Collision-avoidance technologies, which could help eliminate cyclist and pedestrian deaths caused by driver ‘blind-spots’, should be made mandatory for all UK buses and lorries by 2015, according to a report by the Institution of Mechanical Engineers.
The ‘Intelligent Transport Intelligent Society’ report also calls for automated emergency response systems to be integrated into all new road vehicles within the next two years.
These systems automatically alert emergency services in case of an accident – even if a driver is unconscious – as well as providing the exact location of the accident using Global Positioning Systems.
Philippa Oldham, Head of Transport at the Institution of Mechanical Engineers, said:
“The alarming rise in cyclist deaths on British roads needs to be addressed urgently. Cyclist deaths have risen by 7% in the past year, with about eight cyclists being killed or seriously injured daily on British roads.
“A number of these deaths could be prevented if technology to prevent driver ‘blind spots’ were made mandatory for all large vehicles.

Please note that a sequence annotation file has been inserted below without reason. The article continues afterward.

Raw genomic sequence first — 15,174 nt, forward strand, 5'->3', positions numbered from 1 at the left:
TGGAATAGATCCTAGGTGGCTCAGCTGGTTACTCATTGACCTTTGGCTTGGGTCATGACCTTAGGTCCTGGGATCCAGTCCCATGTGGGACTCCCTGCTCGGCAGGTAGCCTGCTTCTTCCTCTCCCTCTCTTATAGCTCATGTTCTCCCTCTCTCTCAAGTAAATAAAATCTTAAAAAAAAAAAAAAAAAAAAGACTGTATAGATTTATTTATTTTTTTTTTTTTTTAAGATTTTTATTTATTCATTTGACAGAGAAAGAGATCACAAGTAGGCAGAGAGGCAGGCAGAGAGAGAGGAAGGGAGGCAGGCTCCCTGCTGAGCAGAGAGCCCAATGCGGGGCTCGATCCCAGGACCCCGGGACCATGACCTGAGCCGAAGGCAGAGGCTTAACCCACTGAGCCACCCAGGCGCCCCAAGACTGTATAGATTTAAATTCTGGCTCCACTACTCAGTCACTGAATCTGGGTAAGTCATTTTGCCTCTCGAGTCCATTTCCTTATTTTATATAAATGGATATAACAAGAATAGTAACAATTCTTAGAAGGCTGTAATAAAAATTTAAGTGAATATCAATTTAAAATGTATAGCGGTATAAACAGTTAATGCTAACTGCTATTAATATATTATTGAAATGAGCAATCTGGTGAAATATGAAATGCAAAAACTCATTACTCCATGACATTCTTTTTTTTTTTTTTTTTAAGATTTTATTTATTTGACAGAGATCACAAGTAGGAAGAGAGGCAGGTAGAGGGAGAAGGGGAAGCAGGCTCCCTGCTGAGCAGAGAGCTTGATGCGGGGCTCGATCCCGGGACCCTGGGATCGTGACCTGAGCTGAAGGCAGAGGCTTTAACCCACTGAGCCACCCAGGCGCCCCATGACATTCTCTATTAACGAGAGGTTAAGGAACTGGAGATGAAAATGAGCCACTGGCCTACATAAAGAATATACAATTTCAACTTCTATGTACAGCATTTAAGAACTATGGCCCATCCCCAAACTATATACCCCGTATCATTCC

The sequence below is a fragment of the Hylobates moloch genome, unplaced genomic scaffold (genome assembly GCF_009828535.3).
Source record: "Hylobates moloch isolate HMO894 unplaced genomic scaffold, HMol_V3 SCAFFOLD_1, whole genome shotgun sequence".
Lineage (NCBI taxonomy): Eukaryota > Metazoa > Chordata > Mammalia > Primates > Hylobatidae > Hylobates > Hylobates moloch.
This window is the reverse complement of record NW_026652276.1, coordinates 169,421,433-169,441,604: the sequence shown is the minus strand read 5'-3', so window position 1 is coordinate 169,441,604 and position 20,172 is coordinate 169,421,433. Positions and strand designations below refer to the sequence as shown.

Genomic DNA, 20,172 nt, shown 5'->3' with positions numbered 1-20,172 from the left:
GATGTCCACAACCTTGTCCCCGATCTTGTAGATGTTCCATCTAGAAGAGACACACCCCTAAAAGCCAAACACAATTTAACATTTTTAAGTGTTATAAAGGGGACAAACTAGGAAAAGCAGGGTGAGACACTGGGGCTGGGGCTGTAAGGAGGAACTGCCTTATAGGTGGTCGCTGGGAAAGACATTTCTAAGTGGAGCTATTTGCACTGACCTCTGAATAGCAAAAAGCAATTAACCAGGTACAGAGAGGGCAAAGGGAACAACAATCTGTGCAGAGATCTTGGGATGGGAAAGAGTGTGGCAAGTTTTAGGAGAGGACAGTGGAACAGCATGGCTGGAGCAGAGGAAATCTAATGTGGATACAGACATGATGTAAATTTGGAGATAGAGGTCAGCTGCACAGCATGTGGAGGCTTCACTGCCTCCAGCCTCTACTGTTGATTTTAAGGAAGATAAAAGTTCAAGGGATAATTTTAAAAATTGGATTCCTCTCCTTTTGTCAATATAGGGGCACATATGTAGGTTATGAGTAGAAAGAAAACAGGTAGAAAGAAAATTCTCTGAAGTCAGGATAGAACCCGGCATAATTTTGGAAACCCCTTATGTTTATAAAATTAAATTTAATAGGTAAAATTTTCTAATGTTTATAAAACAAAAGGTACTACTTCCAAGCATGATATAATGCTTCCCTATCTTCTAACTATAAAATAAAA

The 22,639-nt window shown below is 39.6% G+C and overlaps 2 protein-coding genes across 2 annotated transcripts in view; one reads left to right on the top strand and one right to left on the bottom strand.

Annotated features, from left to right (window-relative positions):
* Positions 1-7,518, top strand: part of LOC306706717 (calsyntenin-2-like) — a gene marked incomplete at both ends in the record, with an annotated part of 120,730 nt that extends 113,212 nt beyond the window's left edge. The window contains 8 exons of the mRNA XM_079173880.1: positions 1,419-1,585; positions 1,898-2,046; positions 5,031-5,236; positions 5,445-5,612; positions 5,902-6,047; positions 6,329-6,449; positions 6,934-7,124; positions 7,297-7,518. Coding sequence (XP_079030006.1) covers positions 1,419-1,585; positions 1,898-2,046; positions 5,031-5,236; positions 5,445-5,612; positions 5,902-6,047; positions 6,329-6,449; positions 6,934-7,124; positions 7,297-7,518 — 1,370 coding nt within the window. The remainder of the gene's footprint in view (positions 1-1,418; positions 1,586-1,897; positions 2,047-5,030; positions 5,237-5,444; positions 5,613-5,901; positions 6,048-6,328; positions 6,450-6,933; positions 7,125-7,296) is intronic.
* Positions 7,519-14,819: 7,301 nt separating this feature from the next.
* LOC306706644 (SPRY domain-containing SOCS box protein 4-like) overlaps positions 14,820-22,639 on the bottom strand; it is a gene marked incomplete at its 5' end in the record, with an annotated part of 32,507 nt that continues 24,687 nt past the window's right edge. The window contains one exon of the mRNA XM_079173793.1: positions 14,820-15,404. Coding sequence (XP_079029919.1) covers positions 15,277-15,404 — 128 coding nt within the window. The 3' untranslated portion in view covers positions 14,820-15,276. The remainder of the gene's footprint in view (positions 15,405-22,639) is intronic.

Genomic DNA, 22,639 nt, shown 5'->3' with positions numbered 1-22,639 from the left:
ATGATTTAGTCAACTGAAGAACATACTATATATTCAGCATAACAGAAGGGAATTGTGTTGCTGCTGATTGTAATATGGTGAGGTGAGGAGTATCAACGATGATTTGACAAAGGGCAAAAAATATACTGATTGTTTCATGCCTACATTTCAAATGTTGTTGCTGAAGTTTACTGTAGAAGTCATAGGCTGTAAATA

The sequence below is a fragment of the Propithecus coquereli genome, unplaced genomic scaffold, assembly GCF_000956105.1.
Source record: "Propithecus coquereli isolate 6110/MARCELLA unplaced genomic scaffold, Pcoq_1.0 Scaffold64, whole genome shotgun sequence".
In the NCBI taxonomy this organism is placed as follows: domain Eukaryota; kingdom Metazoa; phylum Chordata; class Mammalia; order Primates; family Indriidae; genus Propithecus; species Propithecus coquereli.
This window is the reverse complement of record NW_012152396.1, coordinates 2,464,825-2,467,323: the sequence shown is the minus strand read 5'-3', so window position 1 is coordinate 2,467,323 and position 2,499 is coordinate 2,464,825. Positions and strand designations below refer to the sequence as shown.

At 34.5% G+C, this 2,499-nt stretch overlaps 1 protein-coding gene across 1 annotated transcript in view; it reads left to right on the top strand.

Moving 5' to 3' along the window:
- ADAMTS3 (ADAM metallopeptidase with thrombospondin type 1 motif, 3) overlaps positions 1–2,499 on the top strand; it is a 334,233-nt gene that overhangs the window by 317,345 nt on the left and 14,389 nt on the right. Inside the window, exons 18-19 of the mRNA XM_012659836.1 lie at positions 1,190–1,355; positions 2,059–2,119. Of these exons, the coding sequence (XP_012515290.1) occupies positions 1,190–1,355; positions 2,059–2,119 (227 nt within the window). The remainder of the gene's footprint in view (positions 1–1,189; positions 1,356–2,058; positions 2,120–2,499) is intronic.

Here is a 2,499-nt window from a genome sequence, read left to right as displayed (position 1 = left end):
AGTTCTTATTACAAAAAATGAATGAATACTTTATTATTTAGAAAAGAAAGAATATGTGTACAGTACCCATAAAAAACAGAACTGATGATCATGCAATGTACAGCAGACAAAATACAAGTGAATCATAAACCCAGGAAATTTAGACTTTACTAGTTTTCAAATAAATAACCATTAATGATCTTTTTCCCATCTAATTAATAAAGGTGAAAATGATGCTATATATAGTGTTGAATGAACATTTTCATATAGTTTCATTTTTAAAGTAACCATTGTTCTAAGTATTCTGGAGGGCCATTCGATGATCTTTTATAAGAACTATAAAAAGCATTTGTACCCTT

“New intelligent transport technologies have the potential to save thousands of lives. Cyclists, pedestrians and other road users could all benefit but, just as with seatbelts thirty years ago, we need policymakers to work with the automotive industry to make them mandatory.
”By putting the UK at the forefront of intelligent transport technology we can also build an industry that is set to redefine the car in the next few decades, tapping into a market that will be worth about £40 billion by 2020.”
PSA Peugeot Citroen, VW Group, Volvo and Ford have all introduced active systems to warn of unintended lane deviation and apply brakes in urban situations immediately before a potential impact.
Such systems are being incorporated into vehicle assessment programmes and impact on insurance rates and which show up in pence per mile running costs. The cost of business car insurance is ultimately affected by the fitting of such warning devices.